11 essential ​Microsoft Band 2 tips

Get to know your fitness tracker inside out
Microsoft Band 2 tips and tricks

The Microsoft Band 2 is something of a triumph for the Redmond-based software giant, and the company has finally managed to pile a super array of tech inside a fitness tracker that's actually (semi) wearable.

But with so many advanced sensors and tech, it's easy to miss some of the niftier aspects of the Microsoft Band 2's bulging feature list.

So check out our hand-picked tips and tricks to enhance your Microsoft Band 2 experience.

Wear your Band face down

Which way to wear the Microsoft Band has always been a bit of a issue, and Microsoft's own images and messaging don't make it any clearer. Obviously it's a personal choice, but if you're just getting to grips with the Microsoft Band, try putting the screen on the inside of your wrist.

The new Microsoft Band 2 display is constructed of Gorilla Glass 3 so there's no worry about scratching, and it works well for a couple of reasons.

For some people the large sensor clasp can push on the blood vessels under your wrist and become less comfortable. What's more, there's also a UV sensor on the outside of the clasp so having that on top makes it more likely to capture accurate data. Give it a try.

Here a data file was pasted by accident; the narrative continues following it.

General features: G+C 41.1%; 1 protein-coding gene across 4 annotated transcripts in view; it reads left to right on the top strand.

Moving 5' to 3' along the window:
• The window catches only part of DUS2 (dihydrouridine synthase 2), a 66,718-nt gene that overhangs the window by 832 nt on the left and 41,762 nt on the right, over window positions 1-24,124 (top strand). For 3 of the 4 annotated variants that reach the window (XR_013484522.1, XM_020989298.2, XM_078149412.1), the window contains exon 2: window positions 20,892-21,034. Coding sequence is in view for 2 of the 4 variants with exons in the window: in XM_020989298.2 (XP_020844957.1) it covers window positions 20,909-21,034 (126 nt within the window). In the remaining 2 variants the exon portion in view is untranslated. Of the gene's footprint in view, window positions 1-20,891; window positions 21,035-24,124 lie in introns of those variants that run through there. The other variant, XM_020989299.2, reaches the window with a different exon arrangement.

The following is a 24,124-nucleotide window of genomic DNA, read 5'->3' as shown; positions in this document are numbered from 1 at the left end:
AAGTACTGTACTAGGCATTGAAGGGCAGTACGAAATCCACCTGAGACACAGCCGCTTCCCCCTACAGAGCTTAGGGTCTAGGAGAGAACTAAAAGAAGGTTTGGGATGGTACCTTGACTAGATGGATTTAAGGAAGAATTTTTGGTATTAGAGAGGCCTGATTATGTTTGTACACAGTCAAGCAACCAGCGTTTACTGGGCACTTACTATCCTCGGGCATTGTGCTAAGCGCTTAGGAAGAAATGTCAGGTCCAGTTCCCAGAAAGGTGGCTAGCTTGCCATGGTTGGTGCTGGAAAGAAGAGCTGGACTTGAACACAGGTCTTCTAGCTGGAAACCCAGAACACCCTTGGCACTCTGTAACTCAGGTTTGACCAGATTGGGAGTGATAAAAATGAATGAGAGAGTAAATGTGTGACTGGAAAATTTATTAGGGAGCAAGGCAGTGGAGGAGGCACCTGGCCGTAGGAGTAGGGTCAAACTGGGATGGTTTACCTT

Connect to third party apps

While the Microsoft Health app continues to improve, it also lets you use the big third party health apps too.

Tap on Apps on the left menu of the Microsoft Health app on your phone and then choose to link your accounts with your Microsoft account. Currently supported services include Lose It!, RunKeeper, MyFitnessPal, HealthVault, MapMyFitness, Strava, and TaylorMade.

There are some limitations with the data that is exported. For example, the data Microsoft provides to RunKeeper does not contain the GPS route info, which is a bit of a dealbreaker, but it means that you existing RunKeeper users can still see progress and improvement.

Enable motion tracking for your phone

If you happen to leave your Microsoft Band 2 at home on charge, don't worry about missing out on capturing your motion. Tap on My Phone in the left side menu of the Microsoft Health app on your phone and slide the toggle over to have your phone's in-built sensors cover for your Band's.

Then when you connect your Band again, the gaps in activity tracking will be synced. You won't get all of the data that you would with your Band on your wrist, but at least your weekly step averages won't be trashed.

Delete false sleep sessions

Thankfully, Microsoft introduced automatic sleep tracking Band 2 so you don't have to remember to put the tracker into sleep mode, like on its precedessor. However, it's not perfect.

Our testing showed that the Band tracked a movie or other slothful couch time as sleep. However, you can always go in and delete false sleep sessions, which for our money is still better than miss out tracking sleep all the time. But there is a caveat.

While restful sleep, light sleep, times woke up, time to fall asleep, duration, and calories burned are all tracked in auto mode, sleep restoration is not. If you want all the sleep data you can gather, you'll still need to use manual mode. Just go to the Sleep Tile and choose the action button.

Try out the web app